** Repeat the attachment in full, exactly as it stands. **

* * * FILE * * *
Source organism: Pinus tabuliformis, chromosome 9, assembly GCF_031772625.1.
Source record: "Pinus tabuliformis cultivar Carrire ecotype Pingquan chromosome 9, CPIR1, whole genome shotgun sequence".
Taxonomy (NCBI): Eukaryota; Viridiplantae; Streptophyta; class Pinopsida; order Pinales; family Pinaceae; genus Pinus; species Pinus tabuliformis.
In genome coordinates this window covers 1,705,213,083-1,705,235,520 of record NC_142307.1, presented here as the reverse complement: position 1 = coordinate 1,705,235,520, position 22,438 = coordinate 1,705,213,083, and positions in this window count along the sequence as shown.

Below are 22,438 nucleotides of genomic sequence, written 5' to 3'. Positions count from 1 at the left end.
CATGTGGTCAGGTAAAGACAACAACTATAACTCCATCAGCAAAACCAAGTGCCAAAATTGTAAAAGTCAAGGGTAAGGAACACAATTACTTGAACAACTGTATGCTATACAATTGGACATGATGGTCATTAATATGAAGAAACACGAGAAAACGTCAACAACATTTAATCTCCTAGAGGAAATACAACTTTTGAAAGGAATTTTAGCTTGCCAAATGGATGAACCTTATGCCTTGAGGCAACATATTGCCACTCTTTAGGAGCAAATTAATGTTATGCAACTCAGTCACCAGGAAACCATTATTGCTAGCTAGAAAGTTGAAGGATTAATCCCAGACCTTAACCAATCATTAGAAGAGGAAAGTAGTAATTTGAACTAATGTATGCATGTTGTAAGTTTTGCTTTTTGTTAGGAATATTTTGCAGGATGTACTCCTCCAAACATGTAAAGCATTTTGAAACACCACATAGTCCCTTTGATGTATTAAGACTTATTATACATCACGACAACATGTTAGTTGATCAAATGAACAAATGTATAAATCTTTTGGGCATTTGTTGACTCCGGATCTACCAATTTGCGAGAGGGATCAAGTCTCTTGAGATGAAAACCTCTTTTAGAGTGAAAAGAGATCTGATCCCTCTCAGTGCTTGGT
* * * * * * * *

Source organism: Pinus tabuliformis, chromosome 9, assembly GCF_031772625.1.
Source record: "Pinus tabuliformis cultivar Carrire ecotype Pingquan chromosome 9, CPIR1, whole genome shotgun sequence".
Taxonomy (NCBI): Eukaryota; Viridiplantae; Streptophyta; class Pinopsida; order Pinales; family Pinaceae; genus Pinus; species Pinus tabuliformis.
In genome coordinates this window covers 1,705,213,083-1,705,235,520 of record NC_142307.1, presented here as the reverse complement: position 1 = coordinate 1,705,235,520, position 22,438 = coordinate 1,705,213,083, and positions in this window count along the sequence as shown.

Below are 22,438 nucleotides of genomic sequence, written 5' to 3'. Positions count from 1 at the left end.
CATGTGGTCAGGTAAAGACAACAACTATAACTCCATCAGCAAAACCAAGTGCCAAAATTGTAAAAGTCAAGGGTAAGGAACACAATTACTTGAACAACTGTATGCTATACAATTGGACATGATGGTCATTAATATGAAGAAACACGAGAAAACGTCAACAACATTTAATCTCCTAGAGGAAATACAACTTTTGAAAGGAATTTTAGCTTGCCAAATGGATGAACCTTATGCCTTGAGGCAACATATTGCCACTCTTTAGGAGCAAATTAATGTTATGCAACTCAGTCACCAGGAAACCATTATTGCTAGCTAGAAAGTTGAAGGATTAATCCCAGACCTTAACCAATCATTAGAAGAGGAAAGTAGTAATTTGAACTAATGTATGCATGTTGTAAGTTTTGCTTTTTGTTAGGAATATTTTGCAGGATGTACTCCTCCAAACATGTAAAGCATTTTGAAACACCACATAGTCCCTTTGATGTATTAAGACTTATTATACATCACGACAACATGTTAGTTGATCAAATGAACAAATGTATAAATCTTTTGGGCATTTGTTGACTCCGGATCTACCAATTTGCGAGAGGGATCAAGTCTCTTGAGATGAAAACCTCTTTTAGAGTGAAAAGAGATCTGATCCCTCTCAGTGCTTGGT